NORWAY: The definition of a commercial agent – part II.

Henrik Renner Fredriksen | NORWAY | 2021-11-15

Henrik Renner Fredriksen

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The conclusion of the Appeal Court, albeit somewhat unclear, was based on the understanding that Norep, in order to qualify as agent in accordance with the definition in the Agency Act, had to receive/obtain the orders from the customer and transmit those to the principal.   

The case has been brought before the Supreme Court.

See the article here for further information about the facts of the case.

In said article it was assumed that the Supreme Court would rule in the matter sometime during 2021, but it was also mentioned that the Supreme Court might decide to ask the EFTA Court (EFTA’s equivalent of the ECJ) on its interpretation of the definition of commercial agent in the Directive, as the Norwegian definition cannot deviate from that of the Directive.

And this was exactly what happened. The Supreme Court has asked the EFTA Court to answer the following questions:

1.         Shall the term “negotiate” in Article 1(2) of Directive 86/653 be interpreted as presupposing involvement with orders from customers to the principal, with the result that the orders may not go directly from customers to the principal, as the facts in the present case is described in Chapter 3 above?

2.         If question 1 is answered in the negative, which factors are relevant in the assessment of whether sales-related activity is to be deemed to be “negotiation” for the purposes of Article 1(2) of Directive 86/653?

In addition to the written observation from Norep (the principal did not submit a written observation), the European Commission, the EFTA Surveillance Authority and the Federal Republic of Germany have submitted their written observations with regard to the two questions brought before the EFTA Court. All of the above are of the opinion that question 1 should be answered in the negative. For instance, the European Commission concludes as follows:

23.       Thus, various provisions of Directive 86/653 suggest that the commercial agents’ task of “negotiating” on behalf of the principal does not necessarily, at least in all cases, require that they conclude transactions or take orders. The case law of the CJEU further clarifies that “negotiating the sale or purchase of goods” means, more broadly, acting as an intermediary, whose main task is to bring new customers or improve sales to existing customers. This task can be achieved not just by setting the terms of individual orders, such as prices or quantities, but more broadly by facilitating the placing of such orders through information, advice or similar.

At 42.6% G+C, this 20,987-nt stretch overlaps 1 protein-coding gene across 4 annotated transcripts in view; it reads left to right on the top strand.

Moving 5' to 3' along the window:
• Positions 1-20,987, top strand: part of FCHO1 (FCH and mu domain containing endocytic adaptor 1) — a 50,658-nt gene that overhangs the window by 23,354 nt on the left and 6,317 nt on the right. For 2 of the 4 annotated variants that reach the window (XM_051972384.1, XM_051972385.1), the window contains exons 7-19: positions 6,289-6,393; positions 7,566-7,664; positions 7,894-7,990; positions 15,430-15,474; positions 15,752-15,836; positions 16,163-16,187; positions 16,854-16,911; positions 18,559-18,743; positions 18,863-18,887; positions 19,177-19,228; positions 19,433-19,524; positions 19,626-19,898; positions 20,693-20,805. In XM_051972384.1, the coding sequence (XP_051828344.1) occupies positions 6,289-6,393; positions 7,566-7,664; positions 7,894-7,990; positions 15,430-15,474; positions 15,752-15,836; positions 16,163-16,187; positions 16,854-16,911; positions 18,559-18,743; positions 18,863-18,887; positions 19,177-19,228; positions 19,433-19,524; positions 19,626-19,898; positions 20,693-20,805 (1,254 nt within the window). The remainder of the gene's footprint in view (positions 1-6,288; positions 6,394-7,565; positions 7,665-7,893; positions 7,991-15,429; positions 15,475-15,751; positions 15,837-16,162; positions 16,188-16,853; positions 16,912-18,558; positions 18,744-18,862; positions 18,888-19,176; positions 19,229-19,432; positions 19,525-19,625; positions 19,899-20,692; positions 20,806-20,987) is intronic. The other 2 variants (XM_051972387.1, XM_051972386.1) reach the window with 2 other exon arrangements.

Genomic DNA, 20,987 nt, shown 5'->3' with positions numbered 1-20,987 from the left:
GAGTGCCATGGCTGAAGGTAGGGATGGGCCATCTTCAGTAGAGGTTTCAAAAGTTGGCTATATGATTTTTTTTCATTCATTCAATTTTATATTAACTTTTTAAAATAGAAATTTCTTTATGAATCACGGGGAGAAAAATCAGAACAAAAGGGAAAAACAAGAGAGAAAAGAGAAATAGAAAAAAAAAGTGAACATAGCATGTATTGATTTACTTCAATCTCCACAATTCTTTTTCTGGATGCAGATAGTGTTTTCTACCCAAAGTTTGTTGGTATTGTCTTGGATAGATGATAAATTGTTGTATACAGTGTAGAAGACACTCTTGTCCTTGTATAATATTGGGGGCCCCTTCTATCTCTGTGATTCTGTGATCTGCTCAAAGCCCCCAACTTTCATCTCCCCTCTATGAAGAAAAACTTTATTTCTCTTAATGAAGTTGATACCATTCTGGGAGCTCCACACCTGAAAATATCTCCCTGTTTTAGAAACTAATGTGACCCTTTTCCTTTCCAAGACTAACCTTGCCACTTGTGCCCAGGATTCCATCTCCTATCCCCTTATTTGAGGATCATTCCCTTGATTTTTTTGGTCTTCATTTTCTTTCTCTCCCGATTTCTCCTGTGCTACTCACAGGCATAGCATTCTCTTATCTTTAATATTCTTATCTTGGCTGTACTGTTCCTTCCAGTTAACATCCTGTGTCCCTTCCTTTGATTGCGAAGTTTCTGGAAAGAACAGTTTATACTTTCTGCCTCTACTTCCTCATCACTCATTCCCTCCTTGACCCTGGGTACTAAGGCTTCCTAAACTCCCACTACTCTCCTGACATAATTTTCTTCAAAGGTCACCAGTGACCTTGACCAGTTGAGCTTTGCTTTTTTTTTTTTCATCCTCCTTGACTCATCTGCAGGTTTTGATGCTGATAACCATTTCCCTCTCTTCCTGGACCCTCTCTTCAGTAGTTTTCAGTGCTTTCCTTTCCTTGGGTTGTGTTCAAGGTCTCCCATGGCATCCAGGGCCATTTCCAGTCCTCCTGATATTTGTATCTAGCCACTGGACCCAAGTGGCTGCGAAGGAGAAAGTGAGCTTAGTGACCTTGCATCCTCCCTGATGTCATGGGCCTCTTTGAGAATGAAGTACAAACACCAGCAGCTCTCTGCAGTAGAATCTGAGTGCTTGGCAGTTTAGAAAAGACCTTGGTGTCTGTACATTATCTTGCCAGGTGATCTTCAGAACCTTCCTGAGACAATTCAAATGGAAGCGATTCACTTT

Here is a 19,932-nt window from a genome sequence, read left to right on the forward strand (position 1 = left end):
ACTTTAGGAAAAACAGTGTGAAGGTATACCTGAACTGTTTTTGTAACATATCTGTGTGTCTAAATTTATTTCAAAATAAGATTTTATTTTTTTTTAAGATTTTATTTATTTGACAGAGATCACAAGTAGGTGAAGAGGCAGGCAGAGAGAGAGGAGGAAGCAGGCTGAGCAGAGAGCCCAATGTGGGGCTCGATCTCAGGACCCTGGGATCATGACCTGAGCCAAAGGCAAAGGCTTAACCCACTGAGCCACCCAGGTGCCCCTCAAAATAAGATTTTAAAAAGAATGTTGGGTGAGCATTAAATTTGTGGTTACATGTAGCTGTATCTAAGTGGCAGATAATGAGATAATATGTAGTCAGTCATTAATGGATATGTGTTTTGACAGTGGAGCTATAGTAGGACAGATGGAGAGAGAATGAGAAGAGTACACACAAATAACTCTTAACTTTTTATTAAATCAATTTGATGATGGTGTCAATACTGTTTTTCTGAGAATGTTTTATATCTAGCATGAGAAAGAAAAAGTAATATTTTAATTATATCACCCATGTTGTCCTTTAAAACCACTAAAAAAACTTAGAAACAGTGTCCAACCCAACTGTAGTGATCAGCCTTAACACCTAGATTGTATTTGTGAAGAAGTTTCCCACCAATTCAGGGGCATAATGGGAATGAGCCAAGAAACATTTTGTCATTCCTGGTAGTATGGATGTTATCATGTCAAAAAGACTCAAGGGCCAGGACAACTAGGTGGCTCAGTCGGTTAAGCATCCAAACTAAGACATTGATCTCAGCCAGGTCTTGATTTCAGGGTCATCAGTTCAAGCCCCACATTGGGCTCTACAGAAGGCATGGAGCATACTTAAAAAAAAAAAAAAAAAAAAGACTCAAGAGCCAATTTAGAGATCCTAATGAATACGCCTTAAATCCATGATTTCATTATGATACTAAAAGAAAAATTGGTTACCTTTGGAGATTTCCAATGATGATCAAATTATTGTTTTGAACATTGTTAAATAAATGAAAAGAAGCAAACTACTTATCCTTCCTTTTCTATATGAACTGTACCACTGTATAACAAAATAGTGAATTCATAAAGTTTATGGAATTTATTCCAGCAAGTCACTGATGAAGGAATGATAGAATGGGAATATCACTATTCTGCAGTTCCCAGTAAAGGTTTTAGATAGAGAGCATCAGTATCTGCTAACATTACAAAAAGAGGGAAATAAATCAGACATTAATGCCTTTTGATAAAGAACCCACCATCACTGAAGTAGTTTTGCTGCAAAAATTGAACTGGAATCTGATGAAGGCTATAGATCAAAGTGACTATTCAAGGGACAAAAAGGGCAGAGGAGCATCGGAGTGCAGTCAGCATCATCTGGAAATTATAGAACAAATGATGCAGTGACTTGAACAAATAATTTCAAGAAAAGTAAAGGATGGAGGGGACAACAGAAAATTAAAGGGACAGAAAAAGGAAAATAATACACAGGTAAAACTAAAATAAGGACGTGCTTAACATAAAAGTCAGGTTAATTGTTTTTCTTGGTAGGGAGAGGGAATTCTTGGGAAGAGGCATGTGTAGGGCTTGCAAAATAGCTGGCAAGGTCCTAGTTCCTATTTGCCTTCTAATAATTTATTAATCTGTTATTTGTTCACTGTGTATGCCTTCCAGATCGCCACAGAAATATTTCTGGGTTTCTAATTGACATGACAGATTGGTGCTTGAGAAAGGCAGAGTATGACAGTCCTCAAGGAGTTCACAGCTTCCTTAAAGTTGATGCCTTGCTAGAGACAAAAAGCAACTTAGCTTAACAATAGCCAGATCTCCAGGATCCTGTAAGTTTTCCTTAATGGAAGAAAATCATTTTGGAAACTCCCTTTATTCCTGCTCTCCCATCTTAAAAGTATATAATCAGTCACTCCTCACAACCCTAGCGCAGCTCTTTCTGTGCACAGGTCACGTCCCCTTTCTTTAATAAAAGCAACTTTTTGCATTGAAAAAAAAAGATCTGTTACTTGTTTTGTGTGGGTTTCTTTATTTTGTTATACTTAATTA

24.       For these reasons, in the Commission’s view, the answer to the first question should be that Article 1(2) of Directive 86/653, and in particular the term “negotiate”, should be interpreted as not necessarily presupposing the agent’s direct involvement with the placing of orders by customers with the principal, or excluding a scenario in which orders go directly from customers to the principal.

Not surprisingly, the parties having submitted their written observations find it more difficult to provide a clear answer to the somewhat unclear second question put before the EFTA Court. For this reason, no attempt is made at summarizing the conclusions in the written observations in this article. Interested readers will find the observations here:

The oral hearing of the case before the EFTA Court takes place on October 27, 2021 and the ruling of the EFTA Court is yet to come. We will of course get back to the court’s decision in a third article on the Norep case (and also a fourth one when the Supreme Court has made its final ruling based on the interpretation received by the EFTA Court).


Henrik Renner Fredriksen, IDI Member

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